A Visit to Historic TB 9 at UC Davis

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If you’ve never heard of TB (Temporary Building ) 9 at the University of California, Davis, it is the building that houses the classrooms and studios of the ceramics sculptural arts program made famous by Robert Arneson and his students. The 7,200 sq. ft. building was bought from the federal government as war surplus in 1947 and used as a dormitory building, fondly referred to as The Warehouse. In 1951 the buiding was converted to a combination police station, mailroom, and storage area. The art department began taking it over in 1961; Robert Arneson arrived in 1962. By the end of the 1960s the entire building had been given over to the ceramics program and a metal foundry (discontinued after the 1971 death of faculty member and metal sculptor Tio Gimbruni). If you’ve ever been to UC Davis, you’ve probably seen Giambruni’s work “Bum Bum You’ve Been Here Before”, 1967.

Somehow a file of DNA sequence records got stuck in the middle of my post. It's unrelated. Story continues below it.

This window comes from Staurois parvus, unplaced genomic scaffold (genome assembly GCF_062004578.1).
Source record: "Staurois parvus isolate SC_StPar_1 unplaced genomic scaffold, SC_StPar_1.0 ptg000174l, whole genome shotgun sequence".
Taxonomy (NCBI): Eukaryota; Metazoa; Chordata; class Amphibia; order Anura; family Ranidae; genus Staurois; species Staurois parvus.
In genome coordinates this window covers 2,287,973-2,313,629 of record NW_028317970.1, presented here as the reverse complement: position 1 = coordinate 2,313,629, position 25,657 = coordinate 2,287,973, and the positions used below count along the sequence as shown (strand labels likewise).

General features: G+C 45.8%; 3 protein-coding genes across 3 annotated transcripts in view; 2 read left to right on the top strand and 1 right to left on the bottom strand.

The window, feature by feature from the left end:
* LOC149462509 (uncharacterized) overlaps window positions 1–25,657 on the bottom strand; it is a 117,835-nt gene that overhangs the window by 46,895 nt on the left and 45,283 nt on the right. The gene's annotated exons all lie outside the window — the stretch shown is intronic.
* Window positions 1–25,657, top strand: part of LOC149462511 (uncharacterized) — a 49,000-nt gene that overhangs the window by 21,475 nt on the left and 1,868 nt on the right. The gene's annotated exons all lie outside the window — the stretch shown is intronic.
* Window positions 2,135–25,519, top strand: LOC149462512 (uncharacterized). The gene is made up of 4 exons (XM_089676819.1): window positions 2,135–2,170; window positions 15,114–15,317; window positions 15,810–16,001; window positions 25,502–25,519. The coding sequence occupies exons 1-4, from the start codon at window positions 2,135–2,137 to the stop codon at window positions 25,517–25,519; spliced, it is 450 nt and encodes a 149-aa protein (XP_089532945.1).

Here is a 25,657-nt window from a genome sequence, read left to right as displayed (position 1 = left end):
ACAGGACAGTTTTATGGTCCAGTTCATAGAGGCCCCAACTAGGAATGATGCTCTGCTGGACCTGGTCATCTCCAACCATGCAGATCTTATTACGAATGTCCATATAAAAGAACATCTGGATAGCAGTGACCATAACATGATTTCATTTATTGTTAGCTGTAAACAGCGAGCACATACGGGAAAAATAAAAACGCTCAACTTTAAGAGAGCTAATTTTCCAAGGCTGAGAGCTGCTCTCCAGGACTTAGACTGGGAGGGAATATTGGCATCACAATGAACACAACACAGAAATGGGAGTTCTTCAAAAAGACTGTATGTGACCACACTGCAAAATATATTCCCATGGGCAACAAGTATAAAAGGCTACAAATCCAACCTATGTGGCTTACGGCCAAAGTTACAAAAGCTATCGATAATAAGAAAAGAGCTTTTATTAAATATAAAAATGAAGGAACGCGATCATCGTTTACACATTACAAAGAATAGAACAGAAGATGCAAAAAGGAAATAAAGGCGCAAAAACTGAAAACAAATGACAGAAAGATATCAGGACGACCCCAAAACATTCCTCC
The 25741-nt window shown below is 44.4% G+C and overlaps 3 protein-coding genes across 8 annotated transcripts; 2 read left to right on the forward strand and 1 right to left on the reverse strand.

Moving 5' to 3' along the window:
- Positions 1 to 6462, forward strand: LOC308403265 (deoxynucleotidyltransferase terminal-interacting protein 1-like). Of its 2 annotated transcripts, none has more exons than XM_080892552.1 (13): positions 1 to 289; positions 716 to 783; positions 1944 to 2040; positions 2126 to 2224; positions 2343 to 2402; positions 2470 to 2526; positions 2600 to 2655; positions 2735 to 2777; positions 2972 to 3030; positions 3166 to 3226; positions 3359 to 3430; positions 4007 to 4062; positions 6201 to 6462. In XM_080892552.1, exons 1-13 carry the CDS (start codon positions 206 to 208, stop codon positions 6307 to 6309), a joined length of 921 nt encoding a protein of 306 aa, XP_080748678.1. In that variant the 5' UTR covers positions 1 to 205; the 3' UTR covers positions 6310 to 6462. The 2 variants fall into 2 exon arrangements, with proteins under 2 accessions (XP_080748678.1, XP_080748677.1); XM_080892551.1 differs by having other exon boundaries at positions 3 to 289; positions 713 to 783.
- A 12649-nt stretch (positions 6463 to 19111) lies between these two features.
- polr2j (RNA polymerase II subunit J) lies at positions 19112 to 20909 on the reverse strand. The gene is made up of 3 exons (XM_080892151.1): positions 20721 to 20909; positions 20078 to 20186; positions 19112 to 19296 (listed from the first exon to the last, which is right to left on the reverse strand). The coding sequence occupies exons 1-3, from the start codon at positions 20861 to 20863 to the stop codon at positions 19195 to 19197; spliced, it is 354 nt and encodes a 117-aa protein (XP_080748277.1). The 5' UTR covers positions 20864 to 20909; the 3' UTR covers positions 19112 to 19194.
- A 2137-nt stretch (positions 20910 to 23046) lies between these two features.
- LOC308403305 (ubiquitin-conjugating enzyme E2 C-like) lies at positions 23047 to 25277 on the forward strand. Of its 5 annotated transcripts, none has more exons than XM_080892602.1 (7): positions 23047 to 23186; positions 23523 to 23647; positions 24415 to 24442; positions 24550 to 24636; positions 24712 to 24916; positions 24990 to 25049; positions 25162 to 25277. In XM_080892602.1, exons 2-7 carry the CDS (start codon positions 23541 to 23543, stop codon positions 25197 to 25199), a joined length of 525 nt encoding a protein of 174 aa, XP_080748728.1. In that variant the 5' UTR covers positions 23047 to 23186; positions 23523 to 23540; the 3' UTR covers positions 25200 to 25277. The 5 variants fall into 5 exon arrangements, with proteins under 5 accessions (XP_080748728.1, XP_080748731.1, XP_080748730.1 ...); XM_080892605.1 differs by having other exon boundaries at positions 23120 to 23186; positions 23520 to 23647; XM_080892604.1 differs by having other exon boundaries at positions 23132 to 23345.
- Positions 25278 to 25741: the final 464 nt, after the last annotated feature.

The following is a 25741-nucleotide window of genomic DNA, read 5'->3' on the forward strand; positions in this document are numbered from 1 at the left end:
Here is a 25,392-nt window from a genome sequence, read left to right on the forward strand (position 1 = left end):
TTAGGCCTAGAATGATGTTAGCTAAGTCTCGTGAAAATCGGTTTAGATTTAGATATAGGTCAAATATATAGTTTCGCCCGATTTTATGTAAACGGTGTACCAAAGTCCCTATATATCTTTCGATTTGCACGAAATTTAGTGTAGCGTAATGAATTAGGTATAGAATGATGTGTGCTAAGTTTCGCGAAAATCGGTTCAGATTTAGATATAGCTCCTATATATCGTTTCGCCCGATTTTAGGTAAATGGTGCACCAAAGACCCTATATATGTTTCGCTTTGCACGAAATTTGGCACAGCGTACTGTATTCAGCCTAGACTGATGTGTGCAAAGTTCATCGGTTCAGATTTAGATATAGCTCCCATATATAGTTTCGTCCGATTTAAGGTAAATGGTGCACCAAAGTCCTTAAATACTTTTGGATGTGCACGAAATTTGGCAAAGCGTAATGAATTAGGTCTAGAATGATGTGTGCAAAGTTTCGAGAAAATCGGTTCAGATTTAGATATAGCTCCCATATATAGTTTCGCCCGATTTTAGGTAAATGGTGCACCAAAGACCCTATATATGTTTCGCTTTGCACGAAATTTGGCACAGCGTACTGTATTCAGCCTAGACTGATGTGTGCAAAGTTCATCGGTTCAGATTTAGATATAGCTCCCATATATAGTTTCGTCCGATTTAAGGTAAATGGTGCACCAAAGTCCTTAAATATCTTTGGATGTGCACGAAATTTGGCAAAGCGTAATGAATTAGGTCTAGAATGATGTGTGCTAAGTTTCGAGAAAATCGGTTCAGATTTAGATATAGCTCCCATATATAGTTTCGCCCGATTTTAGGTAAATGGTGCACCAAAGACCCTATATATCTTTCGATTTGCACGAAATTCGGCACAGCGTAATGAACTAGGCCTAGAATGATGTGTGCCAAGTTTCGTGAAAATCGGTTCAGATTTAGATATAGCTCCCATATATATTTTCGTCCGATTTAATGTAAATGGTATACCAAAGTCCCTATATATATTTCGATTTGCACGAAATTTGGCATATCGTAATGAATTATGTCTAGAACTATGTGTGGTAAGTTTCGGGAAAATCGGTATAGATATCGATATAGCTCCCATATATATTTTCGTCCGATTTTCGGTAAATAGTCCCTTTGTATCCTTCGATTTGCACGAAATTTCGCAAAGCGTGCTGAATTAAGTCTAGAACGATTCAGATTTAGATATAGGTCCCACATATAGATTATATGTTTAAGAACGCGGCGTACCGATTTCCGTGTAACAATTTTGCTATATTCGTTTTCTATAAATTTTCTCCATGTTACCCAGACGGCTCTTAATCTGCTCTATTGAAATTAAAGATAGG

Arneson at TB9
Robert Arneson

 

Bum Bum
Bum Bum You’ve Been Here Before, Tio Giambruni, 1967

Temporary buildings have a way of never going away at UC Davis, and TB 9 is alive and well and is still the home of the ceramics teaching studio and kilns.

TB9 building

I had never actually been inside TB 9 before, but finally had a chance to see inside and discover its whimsical art garden with work colleagues not so long ago.

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What follows is a photo tour of TB 9, inside and out. I’ll let the pictures speak for themselves.

 

 

 

 

 

 

I can’t wait to go back, and maybe the kumquat tree will still have fruit!

 

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